Why did you decide to become an entrepreneur?
Most homeowners aspire to the freedom that comes with owning their own business: freedom to decide how you spend your time, freedom to choose who to work with and avoid people who drain your energy, or freedom to earn as much money as it deserves. This desire for freedom often leads owners to aspire to a bigger business, which they believe will give them what they want. Unfortunately, most homeowners who strive for more income or profit as their primary goal often have:
- Less time because they spend managing an ever-expanding set of offerings
- Less freedom because complexity inevitably leads to conflict
- Less money because available cash is reinvested in growth
So in many ways, growing a bigger business takes you further away from your ultimate goal of freedom. Rather than thinking of your business as something to push faster and faster, there is an alternative that can bring you closer to where you want. Think of your business as a child, your role is to guide you to become an independent and prosperous adult.
If your goal is to create a business that can thrive without you, start by making different decisions. That demanding client who wants your attention on their project no longer looks so attractive. That exciting new product that you are going to require me to sell just doesn't seem worth it anymore.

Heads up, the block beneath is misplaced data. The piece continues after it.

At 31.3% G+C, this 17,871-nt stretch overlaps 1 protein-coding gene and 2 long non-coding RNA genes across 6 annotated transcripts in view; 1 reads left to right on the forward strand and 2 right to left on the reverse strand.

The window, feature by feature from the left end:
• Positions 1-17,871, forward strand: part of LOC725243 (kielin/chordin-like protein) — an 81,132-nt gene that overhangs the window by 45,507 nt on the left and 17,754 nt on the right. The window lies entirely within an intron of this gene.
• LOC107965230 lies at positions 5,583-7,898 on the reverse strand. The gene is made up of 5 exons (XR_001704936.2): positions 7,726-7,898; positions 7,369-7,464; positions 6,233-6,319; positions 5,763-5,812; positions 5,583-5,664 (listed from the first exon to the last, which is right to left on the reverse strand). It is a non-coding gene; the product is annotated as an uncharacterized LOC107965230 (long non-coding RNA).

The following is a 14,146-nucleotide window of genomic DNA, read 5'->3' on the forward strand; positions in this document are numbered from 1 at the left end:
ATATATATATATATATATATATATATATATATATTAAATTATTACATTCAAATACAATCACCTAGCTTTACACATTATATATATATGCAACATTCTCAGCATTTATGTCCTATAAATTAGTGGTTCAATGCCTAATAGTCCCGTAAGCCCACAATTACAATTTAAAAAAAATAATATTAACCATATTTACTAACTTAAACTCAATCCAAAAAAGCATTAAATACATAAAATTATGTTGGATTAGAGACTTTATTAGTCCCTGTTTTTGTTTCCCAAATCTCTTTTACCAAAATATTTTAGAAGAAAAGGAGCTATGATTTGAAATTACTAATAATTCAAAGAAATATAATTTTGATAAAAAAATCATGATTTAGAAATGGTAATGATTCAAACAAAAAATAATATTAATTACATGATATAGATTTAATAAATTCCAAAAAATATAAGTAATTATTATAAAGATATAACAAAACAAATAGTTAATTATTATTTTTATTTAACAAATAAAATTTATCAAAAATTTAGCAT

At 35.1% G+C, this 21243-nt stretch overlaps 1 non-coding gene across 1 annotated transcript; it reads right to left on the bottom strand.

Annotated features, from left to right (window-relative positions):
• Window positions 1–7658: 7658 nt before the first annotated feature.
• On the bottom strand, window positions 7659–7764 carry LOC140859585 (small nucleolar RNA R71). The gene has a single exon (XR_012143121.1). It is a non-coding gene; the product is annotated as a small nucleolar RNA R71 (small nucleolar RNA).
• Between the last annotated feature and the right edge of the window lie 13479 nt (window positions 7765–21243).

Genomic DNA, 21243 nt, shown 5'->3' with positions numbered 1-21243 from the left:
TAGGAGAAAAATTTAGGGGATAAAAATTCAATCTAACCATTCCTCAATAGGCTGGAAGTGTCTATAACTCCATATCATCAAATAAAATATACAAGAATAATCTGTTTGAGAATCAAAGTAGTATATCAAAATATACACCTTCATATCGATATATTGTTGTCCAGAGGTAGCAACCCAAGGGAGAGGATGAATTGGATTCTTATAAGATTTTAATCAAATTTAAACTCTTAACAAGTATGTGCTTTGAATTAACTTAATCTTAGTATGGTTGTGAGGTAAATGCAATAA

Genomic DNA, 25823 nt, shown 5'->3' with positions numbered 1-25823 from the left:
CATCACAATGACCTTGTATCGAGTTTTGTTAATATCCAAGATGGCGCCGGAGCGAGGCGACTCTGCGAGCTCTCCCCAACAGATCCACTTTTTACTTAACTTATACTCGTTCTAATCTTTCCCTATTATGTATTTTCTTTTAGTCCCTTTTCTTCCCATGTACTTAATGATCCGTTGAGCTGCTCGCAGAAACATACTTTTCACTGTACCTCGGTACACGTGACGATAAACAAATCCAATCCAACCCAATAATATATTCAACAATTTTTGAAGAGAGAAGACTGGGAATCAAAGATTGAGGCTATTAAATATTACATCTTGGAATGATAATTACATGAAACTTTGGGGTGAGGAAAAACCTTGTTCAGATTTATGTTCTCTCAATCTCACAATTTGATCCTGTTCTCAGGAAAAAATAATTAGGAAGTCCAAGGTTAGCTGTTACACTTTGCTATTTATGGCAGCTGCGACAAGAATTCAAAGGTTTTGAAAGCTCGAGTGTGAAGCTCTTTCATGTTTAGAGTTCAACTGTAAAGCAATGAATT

By focusing on the role of parent rather than driver of the business, the demand on your time decreases as your employees take on more of the burden. You may also find that your business sells more as you build a team of salespeople rather than relying solely on you to drive sales. The biggest irony is that your business may turn out to be more valuable than a larger pair where the owner is still primarily responsible for sales.
Buyers want businesses that survive the loss of their owner. In many cases, they will pay a premium for companies in which the owner is in the background. Consider the case of Damian James, who sold his network of mobile podiatry clinics generating $ 11 million in revenue for $ 13.2 million. He attributes much of the sale to the fact that he was no longer running the business on a day-to-day basis and had reduced his time commitment to one or two days a week.
David Hauser founded Grasshopper, an Internet-based phone system that built to $ 30 million in annual revenue before selling it to Citrix for $ 165 million in cash and $ 8.6 million in stock. Hauser was willing to work one day a week at the time of the sale of his business.
Increased income and profits will be valuable to an acquirer, but if you make it your only goal, you may find yourself with less than you want. Treat your business like a child who needs guidance to become a prosperous adult, and the income, profits, and bottom line will come as a by-product.
Source: The Value Builder System